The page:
|Plenary session PL01, Monday, April 19 2010, 9:00-10:30, Room 2|
|Chair(s): Yibeltal Assefa, Medical Services Directorate, Federal Ministry of Health, Ethiopia, Bruno Marchal, Department of Public Health, Institute of Tropical Medicine Antwerp, Belgium|
|Summary: The aim of this session is to introduce some of the complex challenges that countries face in meeting health-related needs in contexts of rapid economic and social change. The recent financial crisis and the increased involvement of several African, Asian and Latin American countries in global negotiations have highlighted the global nature of many of these challenges. It also underlines the importance of strengthening communications and learning between researchers and policy actors in different regions. Three thinkers from India, China and Brazil will introduce key issues that are taking on growing importance, followed by discussion and reflexions by a discussant from Africa to reflect on efforts to address major public health problems in that continent.|
|The Private-not-for-Profit Healthcare Sector in Uganda|
|Josefien van Olmen, Research Officer and Coordinator, Network Health Systems, Department of Public Health, Institute of Tropical Medicine Antwerp, Belgium|
|Training of Medical Doctors in DR Congo: Consequences of Uncontrolled Explosion of Medical Schools|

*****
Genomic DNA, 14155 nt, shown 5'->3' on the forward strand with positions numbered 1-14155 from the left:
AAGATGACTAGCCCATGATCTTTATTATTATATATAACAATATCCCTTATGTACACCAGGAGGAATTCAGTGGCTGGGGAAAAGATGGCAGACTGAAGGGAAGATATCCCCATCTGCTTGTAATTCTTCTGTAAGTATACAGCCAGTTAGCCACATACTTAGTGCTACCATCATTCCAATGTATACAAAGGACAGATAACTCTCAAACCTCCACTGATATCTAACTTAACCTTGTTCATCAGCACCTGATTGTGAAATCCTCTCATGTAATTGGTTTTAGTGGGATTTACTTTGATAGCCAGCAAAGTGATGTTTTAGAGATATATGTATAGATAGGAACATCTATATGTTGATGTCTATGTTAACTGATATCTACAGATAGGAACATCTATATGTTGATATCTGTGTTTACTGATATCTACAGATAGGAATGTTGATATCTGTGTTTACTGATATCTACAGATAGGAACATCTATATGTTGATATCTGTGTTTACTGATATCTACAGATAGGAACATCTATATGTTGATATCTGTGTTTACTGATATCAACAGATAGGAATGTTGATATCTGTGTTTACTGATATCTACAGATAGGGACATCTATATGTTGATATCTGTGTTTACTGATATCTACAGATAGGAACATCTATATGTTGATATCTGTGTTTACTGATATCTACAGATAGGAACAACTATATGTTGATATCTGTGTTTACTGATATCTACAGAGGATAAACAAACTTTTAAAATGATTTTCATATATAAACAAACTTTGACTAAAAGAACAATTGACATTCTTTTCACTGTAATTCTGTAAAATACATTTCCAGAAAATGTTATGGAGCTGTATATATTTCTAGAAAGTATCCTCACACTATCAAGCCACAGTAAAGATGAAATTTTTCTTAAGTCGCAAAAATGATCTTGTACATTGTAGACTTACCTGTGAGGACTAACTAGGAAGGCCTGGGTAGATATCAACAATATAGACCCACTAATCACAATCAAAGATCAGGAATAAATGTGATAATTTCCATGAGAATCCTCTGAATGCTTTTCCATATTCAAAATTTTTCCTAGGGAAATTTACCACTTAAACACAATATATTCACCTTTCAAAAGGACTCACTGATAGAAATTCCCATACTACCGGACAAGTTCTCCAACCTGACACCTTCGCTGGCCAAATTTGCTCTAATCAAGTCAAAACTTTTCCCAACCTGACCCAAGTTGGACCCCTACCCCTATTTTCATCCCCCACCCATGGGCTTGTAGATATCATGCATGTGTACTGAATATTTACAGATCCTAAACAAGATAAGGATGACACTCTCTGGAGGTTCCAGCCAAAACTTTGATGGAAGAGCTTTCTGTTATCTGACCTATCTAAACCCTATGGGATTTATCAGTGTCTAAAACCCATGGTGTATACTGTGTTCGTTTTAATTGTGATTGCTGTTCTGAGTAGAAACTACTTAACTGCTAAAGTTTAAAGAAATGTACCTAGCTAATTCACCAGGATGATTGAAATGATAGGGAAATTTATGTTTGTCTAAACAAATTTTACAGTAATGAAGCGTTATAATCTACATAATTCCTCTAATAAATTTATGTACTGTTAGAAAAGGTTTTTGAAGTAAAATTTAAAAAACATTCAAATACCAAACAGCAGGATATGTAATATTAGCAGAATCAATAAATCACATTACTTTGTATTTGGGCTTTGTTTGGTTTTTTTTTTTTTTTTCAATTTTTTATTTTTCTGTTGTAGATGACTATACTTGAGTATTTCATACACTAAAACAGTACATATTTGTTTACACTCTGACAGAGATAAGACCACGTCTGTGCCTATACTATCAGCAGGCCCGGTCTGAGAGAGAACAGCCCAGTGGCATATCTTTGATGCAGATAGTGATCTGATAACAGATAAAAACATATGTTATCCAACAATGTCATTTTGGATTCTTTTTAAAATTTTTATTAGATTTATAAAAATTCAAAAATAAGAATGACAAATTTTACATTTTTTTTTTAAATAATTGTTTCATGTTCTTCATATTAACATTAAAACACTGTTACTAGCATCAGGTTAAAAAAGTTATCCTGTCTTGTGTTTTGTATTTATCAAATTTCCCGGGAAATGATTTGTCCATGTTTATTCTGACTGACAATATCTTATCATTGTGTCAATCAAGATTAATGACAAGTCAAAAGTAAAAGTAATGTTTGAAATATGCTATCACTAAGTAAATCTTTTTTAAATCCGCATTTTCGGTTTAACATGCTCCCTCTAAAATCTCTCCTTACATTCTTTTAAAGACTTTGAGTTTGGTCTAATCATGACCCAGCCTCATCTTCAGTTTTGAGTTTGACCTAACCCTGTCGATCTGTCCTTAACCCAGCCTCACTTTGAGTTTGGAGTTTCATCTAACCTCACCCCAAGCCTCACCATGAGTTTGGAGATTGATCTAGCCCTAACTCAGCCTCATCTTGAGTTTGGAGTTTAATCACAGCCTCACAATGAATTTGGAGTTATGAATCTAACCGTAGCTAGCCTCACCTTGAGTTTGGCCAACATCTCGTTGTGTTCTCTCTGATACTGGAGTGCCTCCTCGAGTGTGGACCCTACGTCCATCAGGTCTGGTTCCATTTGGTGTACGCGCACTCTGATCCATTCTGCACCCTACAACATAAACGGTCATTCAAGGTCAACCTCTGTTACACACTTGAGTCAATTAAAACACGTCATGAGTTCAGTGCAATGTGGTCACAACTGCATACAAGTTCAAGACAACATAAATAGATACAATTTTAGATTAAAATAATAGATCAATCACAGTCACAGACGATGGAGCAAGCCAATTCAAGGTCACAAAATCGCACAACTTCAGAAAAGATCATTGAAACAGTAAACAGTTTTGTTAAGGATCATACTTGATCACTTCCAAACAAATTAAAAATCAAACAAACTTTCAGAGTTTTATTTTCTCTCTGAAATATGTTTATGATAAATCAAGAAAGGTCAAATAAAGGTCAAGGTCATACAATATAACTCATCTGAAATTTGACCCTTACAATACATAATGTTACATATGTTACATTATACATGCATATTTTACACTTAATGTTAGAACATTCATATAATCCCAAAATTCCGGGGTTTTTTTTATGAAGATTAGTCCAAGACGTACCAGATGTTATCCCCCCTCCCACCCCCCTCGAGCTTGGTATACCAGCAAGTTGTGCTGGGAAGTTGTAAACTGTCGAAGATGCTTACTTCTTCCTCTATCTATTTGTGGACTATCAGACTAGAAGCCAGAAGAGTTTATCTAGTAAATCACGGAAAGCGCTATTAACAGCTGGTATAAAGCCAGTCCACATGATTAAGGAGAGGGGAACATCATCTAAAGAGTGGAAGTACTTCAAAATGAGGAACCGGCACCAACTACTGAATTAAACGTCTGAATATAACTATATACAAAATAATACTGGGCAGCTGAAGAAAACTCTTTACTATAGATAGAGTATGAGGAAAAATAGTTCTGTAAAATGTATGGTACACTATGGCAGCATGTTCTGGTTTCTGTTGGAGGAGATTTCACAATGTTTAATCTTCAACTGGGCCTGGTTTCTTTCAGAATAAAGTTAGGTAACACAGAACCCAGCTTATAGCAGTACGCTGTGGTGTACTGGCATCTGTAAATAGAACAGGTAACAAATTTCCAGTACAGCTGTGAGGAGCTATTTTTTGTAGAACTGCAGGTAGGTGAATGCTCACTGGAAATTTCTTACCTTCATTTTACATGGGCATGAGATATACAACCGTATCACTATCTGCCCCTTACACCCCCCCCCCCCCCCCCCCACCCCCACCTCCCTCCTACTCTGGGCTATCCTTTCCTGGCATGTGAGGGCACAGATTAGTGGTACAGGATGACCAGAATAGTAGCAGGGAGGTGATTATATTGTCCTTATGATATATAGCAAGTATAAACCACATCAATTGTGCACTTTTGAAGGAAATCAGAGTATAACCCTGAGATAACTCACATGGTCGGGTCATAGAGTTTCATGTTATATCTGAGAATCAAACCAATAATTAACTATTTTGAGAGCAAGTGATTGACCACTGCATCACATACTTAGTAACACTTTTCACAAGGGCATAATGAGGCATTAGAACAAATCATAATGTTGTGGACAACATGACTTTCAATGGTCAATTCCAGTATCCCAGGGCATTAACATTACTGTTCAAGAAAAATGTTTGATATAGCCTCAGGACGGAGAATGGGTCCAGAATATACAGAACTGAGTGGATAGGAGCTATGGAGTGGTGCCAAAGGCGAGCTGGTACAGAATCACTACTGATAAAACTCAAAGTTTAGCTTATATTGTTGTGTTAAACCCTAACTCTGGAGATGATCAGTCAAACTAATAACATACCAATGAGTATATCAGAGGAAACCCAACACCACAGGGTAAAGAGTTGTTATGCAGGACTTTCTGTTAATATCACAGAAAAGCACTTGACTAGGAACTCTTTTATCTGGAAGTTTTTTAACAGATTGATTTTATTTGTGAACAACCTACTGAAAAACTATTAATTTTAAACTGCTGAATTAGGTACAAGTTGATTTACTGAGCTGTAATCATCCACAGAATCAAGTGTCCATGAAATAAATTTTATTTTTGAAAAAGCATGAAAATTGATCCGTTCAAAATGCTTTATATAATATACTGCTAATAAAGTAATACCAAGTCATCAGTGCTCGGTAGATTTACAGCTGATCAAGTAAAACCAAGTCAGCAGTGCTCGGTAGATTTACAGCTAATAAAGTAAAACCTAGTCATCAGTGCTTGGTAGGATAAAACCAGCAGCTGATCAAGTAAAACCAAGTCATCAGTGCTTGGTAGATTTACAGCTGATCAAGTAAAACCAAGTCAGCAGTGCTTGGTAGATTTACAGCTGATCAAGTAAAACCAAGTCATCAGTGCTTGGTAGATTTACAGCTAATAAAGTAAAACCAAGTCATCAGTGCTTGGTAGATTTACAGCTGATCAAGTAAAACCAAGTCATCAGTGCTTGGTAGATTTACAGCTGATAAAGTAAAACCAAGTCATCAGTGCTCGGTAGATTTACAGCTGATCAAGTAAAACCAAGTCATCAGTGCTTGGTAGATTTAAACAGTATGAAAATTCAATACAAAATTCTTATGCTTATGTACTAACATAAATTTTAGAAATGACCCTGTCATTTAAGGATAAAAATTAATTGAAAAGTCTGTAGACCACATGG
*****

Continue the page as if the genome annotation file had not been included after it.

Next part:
|Sara van Belle, Department of Public Health, Institute of Tropical Medicine Antwerp, Belgium|
|Experience with People-Centred Care in Thailand: From Demonstration Diffusion to Policy Transformation|
|Yongyuth Pongsupap, National Health Security Office, Nonthaburi, Thailand (via visioconference)|
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Submitted by: Promila Kapoor-Vijay (ICVolunteers); Contributors: Nan Hsin Chang (ICVolunteers)
The opening session of the 2010 Global Health forum addressed health issues in the context of globalisation, crisis and health systems. These issues are currently affected by food and fuel supply, economics and natural disasters. Chairperson Dr Yibeltal Assefa of Ethiopia, from the Institute of Tropical Medicine Antwerp, Belgium, provided an Introduction to regional perspective of health system representing countries of the south based on studies from Uganda, Thailand and the Democratic Republic of Congo (DRC).
Dr Josefien van Olmen, coordinator for the Network Health Systems of the Institute of Tropical Medicine Department, Antwerp, gave an overview of the World Health Organization (WHO) framework of six building blocks and provided a regional perspective based on network experience in African countries. Resources (financial, human, administrative and information), core health care services (organized and influenced by the local authorities) and have shared values and principles with the beneficiaries. Interaction with the population is key. Dr van Olmen outlined the models from Uganda, DRC and Thailand to illustrate existing health systems, their strengths and challenges, and true lessons to learn.